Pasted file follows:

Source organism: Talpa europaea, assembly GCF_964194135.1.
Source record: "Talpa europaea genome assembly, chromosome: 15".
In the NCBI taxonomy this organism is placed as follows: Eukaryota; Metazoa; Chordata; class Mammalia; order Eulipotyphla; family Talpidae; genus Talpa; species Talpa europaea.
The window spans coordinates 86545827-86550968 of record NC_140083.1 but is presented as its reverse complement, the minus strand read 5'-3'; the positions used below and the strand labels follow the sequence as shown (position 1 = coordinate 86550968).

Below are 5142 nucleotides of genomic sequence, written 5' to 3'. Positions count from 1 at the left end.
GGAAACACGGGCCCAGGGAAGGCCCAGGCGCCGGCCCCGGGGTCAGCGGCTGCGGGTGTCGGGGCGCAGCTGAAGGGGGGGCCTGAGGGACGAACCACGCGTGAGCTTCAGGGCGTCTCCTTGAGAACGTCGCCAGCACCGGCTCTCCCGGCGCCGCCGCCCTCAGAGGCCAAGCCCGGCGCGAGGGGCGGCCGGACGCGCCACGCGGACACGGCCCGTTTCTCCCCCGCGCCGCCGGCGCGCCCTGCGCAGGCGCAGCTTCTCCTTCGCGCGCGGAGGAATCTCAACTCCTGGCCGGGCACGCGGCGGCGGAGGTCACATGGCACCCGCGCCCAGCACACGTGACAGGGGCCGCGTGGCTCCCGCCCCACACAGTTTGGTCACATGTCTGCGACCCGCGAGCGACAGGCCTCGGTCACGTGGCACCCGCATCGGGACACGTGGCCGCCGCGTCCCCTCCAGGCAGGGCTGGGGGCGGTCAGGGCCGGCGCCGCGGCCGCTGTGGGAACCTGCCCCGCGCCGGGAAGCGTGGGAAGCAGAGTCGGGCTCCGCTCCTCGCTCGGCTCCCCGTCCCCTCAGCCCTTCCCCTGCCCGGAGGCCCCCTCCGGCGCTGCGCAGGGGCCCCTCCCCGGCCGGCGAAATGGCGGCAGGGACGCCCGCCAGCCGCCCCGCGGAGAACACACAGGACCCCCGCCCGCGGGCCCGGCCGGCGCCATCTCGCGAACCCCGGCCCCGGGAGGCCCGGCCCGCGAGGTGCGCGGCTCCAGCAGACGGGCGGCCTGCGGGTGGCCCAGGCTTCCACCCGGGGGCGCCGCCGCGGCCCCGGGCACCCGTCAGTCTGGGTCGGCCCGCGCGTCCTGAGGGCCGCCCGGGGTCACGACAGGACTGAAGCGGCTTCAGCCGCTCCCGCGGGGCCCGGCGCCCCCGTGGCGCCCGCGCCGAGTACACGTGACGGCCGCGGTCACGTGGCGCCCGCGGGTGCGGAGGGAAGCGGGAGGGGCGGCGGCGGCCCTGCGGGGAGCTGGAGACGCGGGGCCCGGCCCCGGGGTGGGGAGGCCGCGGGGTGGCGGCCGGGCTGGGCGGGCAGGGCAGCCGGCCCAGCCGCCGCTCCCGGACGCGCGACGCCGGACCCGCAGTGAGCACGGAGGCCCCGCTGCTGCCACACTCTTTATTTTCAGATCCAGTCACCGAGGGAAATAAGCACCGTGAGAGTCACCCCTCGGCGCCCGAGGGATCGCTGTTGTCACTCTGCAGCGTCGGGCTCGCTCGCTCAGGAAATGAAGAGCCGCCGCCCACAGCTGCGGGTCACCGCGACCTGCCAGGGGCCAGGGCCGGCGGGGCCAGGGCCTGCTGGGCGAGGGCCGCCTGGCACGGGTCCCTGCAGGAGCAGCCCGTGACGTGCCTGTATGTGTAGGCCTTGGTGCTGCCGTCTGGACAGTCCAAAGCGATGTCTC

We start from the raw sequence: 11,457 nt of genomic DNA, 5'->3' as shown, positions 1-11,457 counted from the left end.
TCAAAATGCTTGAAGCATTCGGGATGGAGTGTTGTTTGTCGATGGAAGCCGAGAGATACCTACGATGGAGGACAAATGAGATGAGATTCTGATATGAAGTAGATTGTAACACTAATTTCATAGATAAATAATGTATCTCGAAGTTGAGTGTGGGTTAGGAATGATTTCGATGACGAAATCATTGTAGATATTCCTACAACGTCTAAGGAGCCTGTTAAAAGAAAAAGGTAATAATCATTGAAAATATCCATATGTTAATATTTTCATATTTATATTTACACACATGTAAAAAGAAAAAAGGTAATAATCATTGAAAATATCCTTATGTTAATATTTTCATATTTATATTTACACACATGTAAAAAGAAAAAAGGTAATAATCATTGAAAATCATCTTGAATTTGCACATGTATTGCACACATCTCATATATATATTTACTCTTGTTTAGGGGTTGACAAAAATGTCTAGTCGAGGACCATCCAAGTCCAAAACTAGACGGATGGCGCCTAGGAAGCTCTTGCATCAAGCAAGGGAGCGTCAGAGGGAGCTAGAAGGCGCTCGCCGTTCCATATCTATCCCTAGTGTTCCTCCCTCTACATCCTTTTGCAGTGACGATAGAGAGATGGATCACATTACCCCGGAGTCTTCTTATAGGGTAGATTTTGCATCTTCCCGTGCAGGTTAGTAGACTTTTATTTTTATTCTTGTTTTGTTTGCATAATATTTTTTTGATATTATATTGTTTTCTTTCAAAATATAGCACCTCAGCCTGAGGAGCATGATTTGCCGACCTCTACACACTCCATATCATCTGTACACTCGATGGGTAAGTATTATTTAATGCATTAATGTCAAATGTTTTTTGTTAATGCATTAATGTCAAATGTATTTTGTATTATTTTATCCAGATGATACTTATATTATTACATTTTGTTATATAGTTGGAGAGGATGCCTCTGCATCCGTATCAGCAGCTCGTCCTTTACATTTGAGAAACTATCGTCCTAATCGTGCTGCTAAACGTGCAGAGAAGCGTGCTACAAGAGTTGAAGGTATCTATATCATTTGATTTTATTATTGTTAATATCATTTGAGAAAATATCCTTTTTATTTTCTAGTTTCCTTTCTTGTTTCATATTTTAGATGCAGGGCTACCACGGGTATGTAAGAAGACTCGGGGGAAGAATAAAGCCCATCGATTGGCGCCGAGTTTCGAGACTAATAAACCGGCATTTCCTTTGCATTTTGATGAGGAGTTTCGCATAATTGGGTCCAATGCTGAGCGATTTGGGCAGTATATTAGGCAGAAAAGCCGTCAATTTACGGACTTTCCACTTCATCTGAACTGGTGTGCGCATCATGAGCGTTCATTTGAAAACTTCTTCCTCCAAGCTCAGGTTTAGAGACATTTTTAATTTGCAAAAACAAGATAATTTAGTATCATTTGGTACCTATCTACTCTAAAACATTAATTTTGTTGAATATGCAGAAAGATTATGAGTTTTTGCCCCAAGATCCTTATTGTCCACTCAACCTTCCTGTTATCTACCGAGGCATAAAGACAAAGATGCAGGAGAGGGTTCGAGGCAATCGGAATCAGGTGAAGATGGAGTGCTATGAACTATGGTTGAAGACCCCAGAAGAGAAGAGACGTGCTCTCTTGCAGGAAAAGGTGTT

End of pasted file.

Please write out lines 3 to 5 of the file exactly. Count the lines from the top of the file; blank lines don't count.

In the NCBI taxonomy this organism is placed as follows: Eukaryota; Metazoa; Chordata; class Mammalia; order Eulipotyphla; family Talpidae; genus Talpa; species Talpa europaea.
The window spans coordinates 86545827-86550968 of record NC_140083.1 but is presented as its reverse complement, the minus strand read 5'-3'; the positions used below and the strand labels follow the sequence as shown (position 1 = coordinate 86550968).

Below are 5142 nucleotides of genomic sequence, written 5' to 3'. Positions count from 1 at the left end.